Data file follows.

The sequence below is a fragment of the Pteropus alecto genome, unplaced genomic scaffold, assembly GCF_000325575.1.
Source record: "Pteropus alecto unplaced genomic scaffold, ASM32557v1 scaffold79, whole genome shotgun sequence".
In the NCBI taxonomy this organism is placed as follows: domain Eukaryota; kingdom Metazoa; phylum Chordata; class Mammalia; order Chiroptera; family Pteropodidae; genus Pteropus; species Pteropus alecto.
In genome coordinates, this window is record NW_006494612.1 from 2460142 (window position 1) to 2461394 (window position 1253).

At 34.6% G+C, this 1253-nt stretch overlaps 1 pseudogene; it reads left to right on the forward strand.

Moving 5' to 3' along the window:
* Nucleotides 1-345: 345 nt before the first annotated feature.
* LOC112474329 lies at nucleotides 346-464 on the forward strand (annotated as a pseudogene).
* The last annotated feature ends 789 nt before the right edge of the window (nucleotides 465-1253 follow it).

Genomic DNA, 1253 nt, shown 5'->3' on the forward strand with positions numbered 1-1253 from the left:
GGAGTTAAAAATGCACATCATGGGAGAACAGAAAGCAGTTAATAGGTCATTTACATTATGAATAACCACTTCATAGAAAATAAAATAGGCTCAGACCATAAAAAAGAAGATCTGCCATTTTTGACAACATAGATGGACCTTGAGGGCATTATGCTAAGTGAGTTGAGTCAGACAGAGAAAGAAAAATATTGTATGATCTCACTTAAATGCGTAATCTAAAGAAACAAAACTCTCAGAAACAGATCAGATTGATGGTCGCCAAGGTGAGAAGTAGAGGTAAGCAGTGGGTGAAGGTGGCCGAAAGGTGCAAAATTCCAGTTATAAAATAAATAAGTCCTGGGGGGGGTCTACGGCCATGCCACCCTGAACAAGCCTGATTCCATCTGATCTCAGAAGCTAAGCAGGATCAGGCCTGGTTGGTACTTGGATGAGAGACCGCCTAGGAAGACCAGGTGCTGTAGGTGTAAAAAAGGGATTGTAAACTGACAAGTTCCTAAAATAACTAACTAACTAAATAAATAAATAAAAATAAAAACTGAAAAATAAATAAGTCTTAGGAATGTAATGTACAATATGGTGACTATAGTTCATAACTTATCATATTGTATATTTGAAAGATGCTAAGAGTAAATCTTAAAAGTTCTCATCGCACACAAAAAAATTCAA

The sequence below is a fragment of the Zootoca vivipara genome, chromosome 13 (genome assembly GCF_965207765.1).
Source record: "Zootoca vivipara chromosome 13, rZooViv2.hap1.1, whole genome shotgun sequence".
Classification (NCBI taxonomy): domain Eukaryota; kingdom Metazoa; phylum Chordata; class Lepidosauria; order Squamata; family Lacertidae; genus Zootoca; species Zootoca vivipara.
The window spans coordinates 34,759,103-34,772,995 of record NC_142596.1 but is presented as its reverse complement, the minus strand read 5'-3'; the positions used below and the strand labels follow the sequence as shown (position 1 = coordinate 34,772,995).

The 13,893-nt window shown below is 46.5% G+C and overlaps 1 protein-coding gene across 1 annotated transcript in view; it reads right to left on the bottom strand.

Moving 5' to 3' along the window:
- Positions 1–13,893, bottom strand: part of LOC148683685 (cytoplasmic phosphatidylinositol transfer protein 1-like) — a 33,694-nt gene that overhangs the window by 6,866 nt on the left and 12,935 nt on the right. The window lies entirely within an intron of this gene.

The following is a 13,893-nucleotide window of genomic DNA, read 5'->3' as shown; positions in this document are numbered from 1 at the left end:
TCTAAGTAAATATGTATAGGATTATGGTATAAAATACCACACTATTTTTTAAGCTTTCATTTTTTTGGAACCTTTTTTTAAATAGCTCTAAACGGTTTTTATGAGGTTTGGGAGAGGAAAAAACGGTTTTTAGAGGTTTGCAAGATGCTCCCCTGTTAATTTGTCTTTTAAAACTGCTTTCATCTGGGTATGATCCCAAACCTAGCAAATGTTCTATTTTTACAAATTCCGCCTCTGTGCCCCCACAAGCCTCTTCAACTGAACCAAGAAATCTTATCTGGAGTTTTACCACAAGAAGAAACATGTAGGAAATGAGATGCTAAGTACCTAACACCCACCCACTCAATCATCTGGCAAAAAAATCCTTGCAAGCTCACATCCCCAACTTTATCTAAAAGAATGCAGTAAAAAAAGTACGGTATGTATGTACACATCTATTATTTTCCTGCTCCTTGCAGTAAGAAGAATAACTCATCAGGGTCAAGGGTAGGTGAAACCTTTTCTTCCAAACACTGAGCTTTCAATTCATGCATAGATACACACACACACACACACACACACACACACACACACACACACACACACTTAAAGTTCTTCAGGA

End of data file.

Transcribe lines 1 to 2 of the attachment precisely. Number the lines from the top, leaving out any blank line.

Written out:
The sequence below is a fragment of the Pteropus alecto genome, unplaced genomic scaffold, assembly GCF_000325575.1.
Source record: "Pteropus alecto unplaced genomic scaffold, ASM32557v1 scaffold79, whole genome shotgun sequence".